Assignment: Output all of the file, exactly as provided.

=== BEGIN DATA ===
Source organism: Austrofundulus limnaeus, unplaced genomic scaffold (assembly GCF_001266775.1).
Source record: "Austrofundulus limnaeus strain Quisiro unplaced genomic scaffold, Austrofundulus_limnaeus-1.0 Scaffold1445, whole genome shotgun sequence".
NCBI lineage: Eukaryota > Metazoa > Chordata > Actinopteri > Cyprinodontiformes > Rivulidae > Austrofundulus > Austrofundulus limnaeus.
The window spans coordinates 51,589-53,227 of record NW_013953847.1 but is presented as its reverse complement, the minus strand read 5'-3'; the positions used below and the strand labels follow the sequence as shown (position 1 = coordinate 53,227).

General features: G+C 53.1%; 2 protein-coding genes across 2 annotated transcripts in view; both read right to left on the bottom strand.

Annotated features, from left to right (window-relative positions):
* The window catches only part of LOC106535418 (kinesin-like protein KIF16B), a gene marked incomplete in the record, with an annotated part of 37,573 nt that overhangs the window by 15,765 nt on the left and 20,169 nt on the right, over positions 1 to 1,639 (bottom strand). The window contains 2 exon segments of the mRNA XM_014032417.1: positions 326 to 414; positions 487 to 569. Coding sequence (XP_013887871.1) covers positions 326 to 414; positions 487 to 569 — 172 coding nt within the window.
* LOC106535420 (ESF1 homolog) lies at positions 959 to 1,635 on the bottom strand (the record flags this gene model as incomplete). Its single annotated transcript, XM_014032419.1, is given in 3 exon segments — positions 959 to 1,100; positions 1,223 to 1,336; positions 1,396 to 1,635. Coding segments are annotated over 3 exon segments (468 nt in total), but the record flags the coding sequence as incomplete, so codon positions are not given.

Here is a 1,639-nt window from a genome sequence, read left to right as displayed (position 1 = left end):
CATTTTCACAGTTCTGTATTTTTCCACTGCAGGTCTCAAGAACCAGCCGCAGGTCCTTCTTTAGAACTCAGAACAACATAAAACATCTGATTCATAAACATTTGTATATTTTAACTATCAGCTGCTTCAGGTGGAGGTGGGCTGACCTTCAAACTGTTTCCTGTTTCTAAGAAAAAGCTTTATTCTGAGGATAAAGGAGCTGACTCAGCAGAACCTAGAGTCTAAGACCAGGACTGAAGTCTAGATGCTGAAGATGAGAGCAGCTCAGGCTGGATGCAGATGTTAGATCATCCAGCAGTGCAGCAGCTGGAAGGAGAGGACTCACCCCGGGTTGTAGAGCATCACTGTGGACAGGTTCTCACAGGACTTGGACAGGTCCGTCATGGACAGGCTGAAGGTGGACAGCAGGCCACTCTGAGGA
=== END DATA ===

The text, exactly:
Source organism: Austrofundulus limnaeus, unplaced genomic scaffold (assembly GCF_001266775.1).
Source record: "Austrofundulus limnaeus strain Quisiro unplaced genomic scaffold, Austrofundulus_limnaeus-1.0 Scaffold1445, whole genome shotgun sequence".
NCBI lineage: Eukaryota > Metazoa > Chordata > Actinopteri > Cyprinodontiformes > Rivulidae > Austrofundulus > Austrofundulus limnaeus.
The window spans coordinates 51,589-53,227 of record NW_013953847.1 but is presented as its reverse complement, the minus strand read 5'-3'; the positions used below and the strand labels follow the sequence as shown (position 1 = coordinate 53,227).

General features: G+C 53.1%; 2 protein-coding genes across 2 annotated transcripts in view; both read right to left on the bottom strand.

Annotated features, from left to right (window-relative positions):
* The window catches only part of LOC106535418 (kinesin-like protein KIF16B), a gene marked incomplete in the record, with an annotated part of 37,573 nt that overhangs the window by 15,765 nt on the left and 20,169 nt on the right, over positions 1 to 1,639 (bottom strand). The window contains 2 exon segments of the mRNA XM_014032417.1: positions 326 to 414; positions 487 to 569. Coding sequence (XP_013887871.1) covers positions 326 to 414; positions 487 to 569 — 172 coding nt within the window.
* LOC106535420 (ESF1 homolog) lies at positions 959 to 1,635 on the bottom strand (the record flags this gene model as incomplete). Its single annotated transcript, XM_014032419.1, is given in 3 exon segments — positions 959 to 1,100; positions 1,223 to 1,336; positions 1,396 to 1,635. Coding segments are annotated over 3 exon segments (468 nt in total), but the record flags the coding sequence as incomplete, so codon positions are not given.

Here is a 1,639-nt window from a genome sequence, read left to right as displayed (position 1 = left end):
CATTTTCACAGTTCTGTATTTTTCCACTGCAGGTCTCAAGAACCAGCCGCAGGTCCTTCTTTAGAACTCAGAACAACATAAAACATCTGATTCATAAACATTTGTATATTTTAACTATCAGCTGCTTCAGGTGGAGGTGGGCTGACCTTCAAACTGTTTCCTGTTTCTAAGAAAAAGCTTTATTCTGAGGATAAAGGAGCTGACTCAGCAGAACCTAGAGTCTAAGACCAGGACTGAAGTCTAGATGCTGAAGATGAGAGCAGCTCAGGCTGGATGCAGATGTTAGATCATCCAGCAGTGCAGCAGCTGGAAGGAGAGGACTCACCCCGGGTTGTAGAGCATCACTGTGGACAGGTTCTCACAGGACTTGGACAGGTCCGTCATGGACAGGCTGAAGGTGGACAGCAGGCCACTCTGAGGA